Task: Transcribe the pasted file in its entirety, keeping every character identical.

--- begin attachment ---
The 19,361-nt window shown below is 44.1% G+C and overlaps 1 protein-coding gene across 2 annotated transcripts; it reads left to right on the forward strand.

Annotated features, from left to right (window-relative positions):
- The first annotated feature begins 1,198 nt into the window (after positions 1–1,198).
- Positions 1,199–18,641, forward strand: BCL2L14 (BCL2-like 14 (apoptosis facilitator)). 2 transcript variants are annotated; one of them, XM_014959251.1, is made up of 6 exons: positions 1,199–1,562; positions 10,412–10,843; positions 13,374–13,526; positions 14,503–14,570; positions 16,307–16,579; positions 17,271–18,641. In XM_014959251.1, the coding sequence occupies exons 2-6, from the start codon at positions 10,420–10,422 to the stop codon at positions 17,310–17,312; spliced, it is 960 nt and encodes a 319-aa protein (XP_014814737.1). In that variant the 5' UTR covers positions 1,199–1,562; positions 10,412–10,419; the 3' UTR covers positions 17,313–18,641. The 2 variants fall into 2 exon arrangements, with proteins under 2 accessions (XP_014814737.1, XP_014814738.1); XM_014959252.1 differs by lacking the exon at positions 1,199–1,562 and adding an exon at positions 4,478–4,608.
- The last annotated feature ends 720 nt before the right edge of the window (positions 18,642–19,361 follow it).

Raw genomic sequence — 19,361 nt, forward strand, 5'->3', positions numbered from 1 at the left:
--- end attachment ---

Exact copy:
The 19,361-nt window shown below is 44.1% G+C and overlaps 1 protein-coding gene across 2 annotated transcripts; it reads left to right on the forward strand.

Annotated features, from left to right (window-relative positions):
- The first annotated feature begins 1,198 nt into the window (after positions 1–1,198).
- Positions 1,199–18,641, forward strand: BCL2L14 (BCL2-like 14 (apoptosis facilitator)). 2 transcript variants are annotated; one of them, XM_014959251.1, is made up of 6 exons: positions 1,199–1,562; positions 10,412–10,843; positions 13,374–13,526; positions 14,503–14,570; positions 16,307–16,579; positions 17,271–18,641. In XM_014959251.1, the coding sequence occupies exons 2-6, from the start codon at positions 10,420–10,422 to the stop codon at positions 17,310–17,312; spliced, it is 960 nt and encodes a 319-aa protein (XP_014814737.1). In that variant the 5' UTR covers positions 1,199–1,562; positions 10,412–10,419; the 3' UTR covers positions 17,313–18,641. The 2 variants fall into 2 exon arrangements, with proteins under 2 accessions (XP_014814737.1, XP_014814738.1); XM_014959252.1 differs by lacking the exon at positions 1,199–1,562 and adding an exon at positions 4,478–4,608.
- The last annotated feature ends 720 nt before the right edge of the window (positions 18,642–19,361 follow it).

Raw genomic sequence — 19,361 nt, forward strand, 5'->3', positions numbered from 1 at the left: